As a diagnostic tool, sap analysis also helps in understanding the chemical interactions between nutrients as nutritional balance is as important to plant health as nutrient content.
“Often, deficiency or toxicity symptoms are caused by imbalances and interactions among nutrients rather than true deficiencies,” Jacobs said. An example is a crop showing a calcium deficiency. In the case of nutrient imbalances, this positively charged nutrient may be blocked by too much phosphorous, potassium, sodium, magnesium, or ammonium. Sap analysis can identify these imbalances, and rather than adding more calcium, reducing applications of a different nutrient can correct the imbalance and increase the availability and activity of calcium. In these situations, decreasing applications of competing nutrients not only can correct the deficiency, but also saves material and application costs.

Ideally samples should be taken in the early morning when leaves are at their peak hydration, allowing for greater sap extraction volumes with fewer leaves needing to be sampled. Samples for sap analysis can be taken any time the plant has viable leaves.

Leaf Tissue Analysis
Leaf tissue analysis has been a standard plant nutrient testing method for many years and provides timely information that enables adjustment of fertilization programs so nutritional problems can be prevented.

This method determines if a tree has sufficient supply of essential nutrients for growth and production. It also can confirm nutritional deficiencies and helps with evaluation of a fertilizer program. Analysis of the leaf tissue shows if key macronutrients like nitrogen, phosphorous and potassium are at optimal levels for growth and yield.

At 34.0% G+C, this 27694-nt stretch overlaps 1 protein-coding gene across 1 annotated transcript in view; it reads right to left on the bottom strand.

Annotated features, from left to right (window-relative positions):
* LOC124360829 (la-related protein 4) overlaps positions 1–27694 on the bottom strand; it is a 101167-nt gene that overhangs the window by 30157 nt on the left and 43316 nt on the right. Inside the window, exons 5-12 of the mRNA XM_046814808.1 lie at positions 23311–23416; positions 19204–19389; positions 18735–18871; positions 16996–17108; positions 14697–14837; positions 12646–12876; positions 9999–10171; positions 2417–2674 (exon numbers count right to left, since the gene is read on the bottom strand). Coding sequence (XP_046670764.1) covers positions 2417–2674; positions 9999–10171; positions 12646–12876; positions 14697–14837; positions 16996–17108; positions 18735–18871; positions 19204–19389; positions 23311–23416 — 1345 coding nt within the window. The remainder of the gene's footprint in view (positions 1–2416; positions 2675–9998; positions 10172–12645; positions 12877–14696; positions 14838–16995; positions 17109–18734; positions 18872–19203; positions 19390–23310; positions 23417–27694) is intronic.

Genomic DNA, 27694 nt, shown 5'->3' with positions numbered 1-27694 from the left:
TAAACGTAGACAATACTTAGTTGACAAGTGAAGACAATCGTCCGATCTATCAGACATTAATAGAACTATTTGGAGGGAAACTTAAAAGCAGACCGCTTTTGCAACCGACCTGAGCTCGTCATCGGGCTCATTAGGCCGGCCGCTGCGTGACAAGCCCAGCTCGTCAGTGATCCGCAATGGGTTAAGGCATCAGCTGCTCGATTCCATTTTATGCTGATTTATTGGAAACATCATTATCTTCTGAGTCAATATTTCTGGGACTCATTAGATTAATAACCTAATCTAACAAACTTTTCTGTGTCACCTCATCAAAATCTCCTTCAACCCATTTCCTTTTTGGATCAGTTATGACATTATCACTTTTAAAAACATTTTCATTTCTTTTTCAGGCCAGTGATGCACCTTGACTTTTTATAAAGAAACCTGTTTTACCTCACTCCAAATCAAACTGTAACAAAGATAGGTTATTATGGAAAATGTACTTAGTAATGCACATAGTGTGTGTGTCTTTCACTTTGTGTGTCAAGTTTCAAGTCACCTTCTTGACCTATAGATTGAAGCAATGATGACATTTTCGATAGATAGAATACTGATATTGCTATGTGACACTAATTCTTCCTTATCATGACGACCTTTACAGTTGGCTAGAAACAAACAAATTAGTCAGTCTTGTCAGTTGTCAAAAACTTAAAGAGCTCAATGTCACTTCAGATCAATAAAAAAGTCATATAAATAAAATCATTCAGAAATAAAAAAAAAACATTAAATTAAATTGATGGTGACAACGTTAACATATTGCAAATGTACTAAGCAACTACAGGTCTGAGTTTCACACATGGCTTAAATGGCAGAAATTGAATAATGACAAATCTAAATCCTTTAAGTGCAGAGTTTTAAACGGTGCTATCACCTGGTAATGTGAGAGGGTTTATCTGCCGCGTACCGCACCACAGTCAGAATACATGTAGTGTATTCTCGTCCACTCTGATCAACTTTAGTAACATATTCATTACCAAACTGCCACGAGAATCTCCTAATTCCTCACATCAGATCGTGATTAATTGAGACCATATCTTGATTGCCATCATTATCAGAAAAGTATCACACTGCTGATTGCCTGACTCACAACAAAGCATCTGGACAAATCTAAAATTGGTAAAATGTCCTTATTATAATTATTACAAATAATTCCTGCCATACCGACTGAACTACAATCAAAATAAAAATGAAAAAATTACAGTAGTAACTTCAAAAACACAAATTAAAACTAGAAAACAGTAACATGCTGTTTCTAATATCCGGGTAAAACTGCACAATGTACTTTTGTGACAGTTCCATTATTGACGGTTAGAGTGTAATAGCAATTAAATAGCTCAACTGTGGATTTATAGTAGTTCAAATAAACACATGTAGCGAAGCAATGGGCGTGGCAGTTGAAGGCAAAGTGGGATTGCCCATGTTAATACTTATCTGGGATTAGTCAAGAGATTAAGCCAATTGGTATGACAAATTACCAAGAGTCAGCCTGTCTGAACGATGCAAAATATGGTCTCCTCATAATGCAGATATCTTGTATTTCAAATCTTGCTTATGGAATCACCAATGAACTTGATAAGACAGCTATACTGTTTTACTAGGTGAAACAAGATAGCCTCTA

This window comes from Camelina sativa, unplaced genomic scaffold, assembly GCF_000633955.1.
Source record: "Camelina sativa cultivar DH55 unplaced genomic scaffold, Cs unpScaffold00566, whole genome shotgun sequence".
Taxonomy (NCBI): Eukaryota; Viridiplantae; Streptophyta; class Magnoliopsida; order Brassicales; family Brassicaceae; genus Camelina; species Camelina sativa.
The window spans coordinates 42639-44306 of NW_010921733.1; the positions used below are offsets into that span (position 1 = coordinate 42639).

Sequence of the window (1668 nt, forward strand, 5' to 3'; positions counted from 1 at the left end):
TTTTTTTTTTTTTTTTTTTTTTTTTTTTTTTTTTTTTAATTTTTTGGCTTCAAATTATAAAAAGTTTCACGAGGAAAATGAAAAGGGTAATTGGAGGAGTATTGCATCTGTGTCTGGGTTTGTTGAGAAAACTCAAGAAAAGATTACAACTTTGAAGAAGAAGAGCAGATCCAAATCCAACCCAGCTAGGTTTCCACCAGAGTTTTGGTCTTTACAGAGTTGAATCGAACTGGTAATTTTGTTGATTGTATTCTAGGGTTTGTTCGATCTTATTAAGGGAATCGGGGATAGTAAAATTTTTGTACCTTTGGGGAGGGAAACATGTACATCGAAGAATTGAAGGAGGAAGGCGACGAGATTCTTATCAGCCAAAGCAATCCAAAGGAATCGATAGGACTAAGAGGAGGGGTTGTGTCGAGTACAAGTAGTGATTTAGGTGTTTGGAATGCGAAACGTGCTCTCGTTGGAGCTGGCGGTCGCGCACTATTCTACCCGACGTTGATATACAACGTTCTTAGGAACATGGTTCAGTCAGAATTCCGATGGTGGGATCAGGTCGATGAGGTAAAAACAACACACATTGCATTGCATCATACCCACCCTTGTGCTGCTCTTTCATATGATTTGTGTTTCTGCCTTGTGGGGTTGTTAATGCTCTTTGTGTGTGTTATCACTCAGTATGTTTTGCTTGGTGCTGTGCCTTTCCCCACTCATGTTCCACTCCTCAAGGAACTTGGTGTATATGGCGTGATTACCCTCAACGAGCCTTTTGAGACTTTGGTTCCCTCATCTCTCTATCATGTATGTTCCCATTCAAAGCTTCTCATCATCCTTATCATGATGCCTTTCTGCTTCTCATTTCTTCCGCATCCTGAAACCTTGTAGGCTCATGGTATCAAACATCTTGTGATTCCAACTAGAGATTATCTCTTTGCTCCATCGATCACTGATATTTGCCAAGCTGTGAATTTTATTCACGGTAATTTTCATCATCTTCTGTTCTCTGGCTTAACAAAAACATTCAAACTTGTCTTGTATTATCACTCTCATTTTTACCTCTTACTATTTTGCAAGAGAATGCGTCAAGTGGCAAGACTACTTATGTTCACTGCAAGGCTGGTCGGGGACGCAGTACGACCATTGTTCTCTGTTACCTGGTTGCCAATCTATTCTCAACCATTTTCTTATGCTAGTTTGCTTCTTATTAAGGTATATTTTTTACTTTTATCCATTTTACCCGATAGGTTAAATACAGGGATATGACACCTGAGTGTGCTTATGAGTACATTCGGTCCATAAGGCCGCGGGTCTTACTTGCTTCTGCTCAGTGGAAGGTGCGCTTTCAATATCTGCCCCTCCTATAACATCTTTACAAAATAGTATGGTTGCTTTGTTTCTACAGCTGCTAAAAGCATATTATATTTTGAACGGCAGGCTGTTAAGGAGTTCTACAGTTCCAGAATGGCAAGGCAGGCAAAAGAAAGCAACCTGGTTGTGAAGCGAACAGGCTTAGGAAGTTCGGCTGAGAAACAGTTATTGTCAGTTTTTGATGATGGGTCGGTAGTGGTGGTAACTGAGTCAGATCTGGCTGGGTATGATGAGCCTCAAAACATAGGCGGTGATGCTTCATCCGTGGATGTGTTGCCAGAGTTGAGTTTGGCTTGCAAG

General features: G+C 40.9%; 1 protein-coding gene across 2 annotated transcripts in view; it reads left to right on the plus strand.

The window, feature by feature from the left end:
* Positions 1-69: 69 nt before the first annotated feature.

Leaf samples are best taken during the growing season to show the status of the plants at the time of sampling. Sebastian Saa, senior manager of agricultural research at Almond Board of California, said research has led to an updated tissue sampling protocol earlier in the growing season, 43 days after full bloom, to give growers time to adjust their nitrogen applications if necessary. The sampling can also present a picture of how trees reacted to nitrogen applications the prior season.

Sampling procedure notes leaves should be representative of the orchard. Leaves in the sample should be collected from around the canopy from at least eight well exposed non-fruiting spurs located 5 to 7 feet from the ground. There should be a minimum of 100 leaves per bag. Saa noted the lab should be asked to apply the UCE-ESP guidelines for interpreting April tissue values.

Jeff Carr, director of grower relations at Deerpoint Group, said plant tissue analysis detects unseen deficiencies and can confirm visual symptoms of deficiencies. Toxic levels of key nutrients, if present, are detected. Over time, trends in nutrient status of permanent crops including almond trees can be tracked with leaf tissue analysis.

Carr said the laboratory test results of leaf tissue samples can be delivered within 24 hours, allowing for faster correction in nutrient delivery.

Diagnostic Tools
Regardless of which diagnostic tool is used by a grower to determine essential nutrient concentrations in plant samples, it can provide a plan to remedy nutritional shortcomings or verify that a fertilization plan is working. Tests can eliminate guesswork when adjusting a fertilization program. The goal when using either of these methods is to prevent deficiencies and overapplication.